Oxford University, the oldest university in the English-speaking world, is an exemplar of academic elite institutions. Tonight, February 27, the student leadership there voted to reject the motion to join in and promote the economic and political warfare anti-Israel effort known as the BDS (Boycott, Divestment and Sanctions) movement.
Students had been discussing the motion and voted in their own colleges in advance of tonight’s vote. “This boycott goes against everything the university stands for. The idea that we are not going to read your books or articles or hear your arguments on the basis of your nationality is ridiculous,” Henry Watson, a student at Magdalen College, a constituent college of Oxford, said. Magdalen College voted to defeat the motion 39-3, earlier this week.
The representatives of the affiliated Oxford colleges, who comprise the Oxford Student Union Organization, met in St. Edmund Hall tonight where the motion was put immediately to a vote. The motion was defeated, 69 – 10. There were 15 abstentions.
Had the motion passed, Oxford would have been required to recommend to Britain’s National Union of Students that they join the global BDS movement against Israel.
A representative of Brasenose College, Eylon Aslan-Levy, said, “Tonight Oxford students showed that their commitment to intellectual freedom is unshakeable. In rejecting calls for a boycott against Israel by a seven-to-one margin, we demonstrated resoundingly that we want Oxford to continue to cooperate with Israeli academics, trade with Israeli businesses and – yes – debate with Israelis in debating societies.”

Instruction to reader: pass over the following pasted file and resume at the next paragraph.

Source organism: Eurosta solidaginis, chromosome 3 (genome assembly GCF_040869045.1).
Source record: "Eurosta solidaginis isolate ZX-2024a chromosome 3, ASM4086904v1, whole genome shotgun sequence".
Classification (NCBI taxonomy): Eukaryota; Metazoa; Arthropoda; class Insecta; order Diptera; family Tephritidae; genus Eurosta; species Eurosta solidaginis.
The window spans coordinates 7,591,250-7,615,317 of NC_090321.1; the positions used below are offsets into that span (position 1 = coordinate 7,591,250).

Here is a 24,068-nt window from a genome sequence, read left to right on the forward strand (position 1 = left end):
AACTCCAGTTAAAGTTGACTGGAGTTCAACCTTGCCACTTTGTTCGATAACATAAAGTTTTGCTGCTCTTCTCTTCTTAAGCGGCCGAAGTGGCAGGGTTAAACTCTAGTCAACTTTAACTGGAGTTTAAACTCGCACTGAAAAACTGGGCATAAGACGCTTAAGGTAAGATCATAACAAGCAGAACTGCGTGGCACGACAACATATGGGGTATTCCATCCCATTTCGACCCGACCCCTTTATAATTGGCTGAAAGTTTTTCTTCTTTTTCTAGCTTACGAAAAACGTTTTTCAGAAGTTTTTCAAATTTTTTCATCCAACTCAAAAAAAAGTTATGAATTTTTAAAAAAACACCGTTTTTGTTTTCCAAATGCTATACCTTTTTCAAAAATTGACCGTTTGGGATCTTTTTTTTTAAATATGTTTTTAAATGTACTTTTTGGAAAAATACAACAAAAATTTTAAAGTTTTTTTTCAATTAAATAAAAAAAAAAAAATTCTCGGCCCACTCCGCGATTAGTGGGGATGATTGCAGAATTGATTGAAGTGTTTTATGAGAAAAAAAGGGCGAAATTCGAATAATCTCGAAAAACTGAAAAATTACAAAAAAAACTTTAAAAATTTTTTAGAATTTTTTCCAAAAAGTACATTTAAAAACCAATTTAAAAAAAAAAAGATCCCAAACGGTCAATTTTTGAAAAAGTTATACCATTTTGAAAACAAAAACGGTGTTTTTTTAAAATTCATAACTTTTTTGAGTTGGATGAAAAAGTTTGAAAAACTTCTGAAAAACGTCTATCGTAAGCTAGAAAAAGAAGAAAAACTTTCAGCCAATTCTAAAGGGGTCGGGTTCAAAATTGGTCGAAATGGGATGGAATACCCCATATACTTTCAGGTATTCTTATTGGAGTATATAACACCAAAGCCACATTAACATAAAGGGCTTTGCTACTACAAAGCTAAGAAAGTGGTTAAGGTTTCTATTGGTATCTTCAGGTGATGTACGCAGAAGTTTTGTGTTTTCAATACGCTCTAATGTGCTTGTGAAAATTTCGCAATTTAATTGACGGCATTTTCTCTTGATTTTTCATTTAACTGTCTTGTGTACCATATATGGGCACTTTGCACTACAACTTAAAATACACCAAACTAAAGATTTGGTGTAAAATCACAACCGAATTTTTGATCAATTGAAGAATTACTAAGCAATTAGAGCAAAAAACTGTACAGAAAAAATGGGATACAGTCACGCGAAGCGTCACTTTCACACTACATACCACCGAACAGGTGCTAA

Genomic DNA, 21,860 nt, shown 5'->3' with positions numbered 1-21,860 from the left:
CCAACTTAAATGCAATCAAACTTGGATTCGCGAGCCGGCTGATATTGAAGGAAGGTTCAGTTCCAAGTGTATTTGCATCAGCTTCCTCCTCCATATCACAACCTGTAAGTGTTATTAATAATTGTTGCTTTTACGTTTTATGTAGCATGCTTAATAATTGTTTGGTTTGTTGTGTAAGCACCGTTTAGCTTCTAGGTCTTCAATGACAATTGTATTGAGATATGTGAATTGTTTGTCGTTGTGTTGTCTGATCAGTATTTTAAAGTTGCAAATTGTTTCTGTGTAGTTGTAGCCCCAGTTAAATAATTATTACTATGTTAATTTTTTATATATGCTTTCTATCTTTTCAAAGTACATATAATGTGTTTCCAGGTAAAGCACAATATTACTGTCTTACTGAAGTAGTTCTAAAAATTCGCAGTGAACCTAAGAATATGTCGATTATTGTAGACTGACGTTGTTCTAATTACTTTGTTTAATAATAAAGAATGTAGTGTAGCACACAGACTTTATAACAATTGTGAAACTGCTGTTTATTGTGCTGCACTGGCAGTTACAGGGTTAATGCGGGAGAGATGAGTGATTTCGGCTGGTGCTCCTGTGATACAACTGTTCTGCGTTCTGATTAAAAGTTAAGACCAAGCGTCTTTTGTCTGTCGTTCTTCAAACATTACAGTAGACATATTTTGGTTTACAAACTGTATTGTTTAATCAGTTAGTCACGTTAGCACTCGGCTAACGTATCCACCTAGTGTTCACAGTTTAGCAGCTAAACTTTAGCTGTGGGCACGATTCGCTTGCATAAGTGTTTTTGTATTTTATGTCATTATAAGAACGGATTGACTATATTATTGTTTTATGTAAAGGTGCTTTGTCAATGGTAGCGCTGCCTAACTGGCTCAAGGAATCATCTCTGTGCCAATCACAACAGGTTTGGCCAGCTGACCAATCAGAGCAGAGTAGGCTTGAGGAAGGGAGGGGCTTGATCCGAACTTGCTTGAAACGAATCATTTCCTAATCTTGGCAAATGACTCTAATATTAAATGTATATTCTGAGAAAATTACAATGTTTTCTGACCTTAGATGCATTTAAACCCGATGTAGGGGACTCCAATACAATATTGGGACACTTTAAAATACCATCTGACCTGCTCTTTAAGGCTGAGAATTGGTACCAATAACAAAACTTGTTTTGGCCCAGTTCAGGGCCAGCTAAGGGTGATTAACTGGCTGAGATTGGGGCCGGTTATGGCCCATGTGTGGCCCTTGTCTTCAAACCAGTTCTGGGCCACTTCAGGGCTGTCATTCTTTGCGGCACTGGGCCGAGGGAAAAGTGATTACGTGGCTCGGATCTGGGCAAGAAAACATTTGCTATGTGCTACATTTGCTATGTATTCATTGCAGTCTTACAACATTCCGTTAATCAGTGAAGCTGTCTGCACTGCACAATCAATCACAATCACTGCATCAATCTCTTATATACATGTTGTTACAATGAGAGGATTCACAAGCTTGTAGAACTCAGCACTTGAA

Aslan-Levy was in the news earlier this week. He was slated to present the opposing side in a debate the topic of which was, “Israel should withdraw immediately from the West Bank.” When he began his response, his opponent, British member of parliament George Galloway, stormed out of the room upon learning Aslan-Levy is Israeli.
“I hope that other British universities will follow Oxford’s lead in standing up against divisive attempts to hinder academic cooperation and progress,” Aslan-Levy said.
About the Author: Lori Lowenthal Marcus is the U.S. correspondent for The Jewish Press. A graduate of Harvard Law School, she previously practiced First Amendment law and taught in Philadelphia-area graduate and law schools. You can reach her by email: Lori@JewishPressOnline.com
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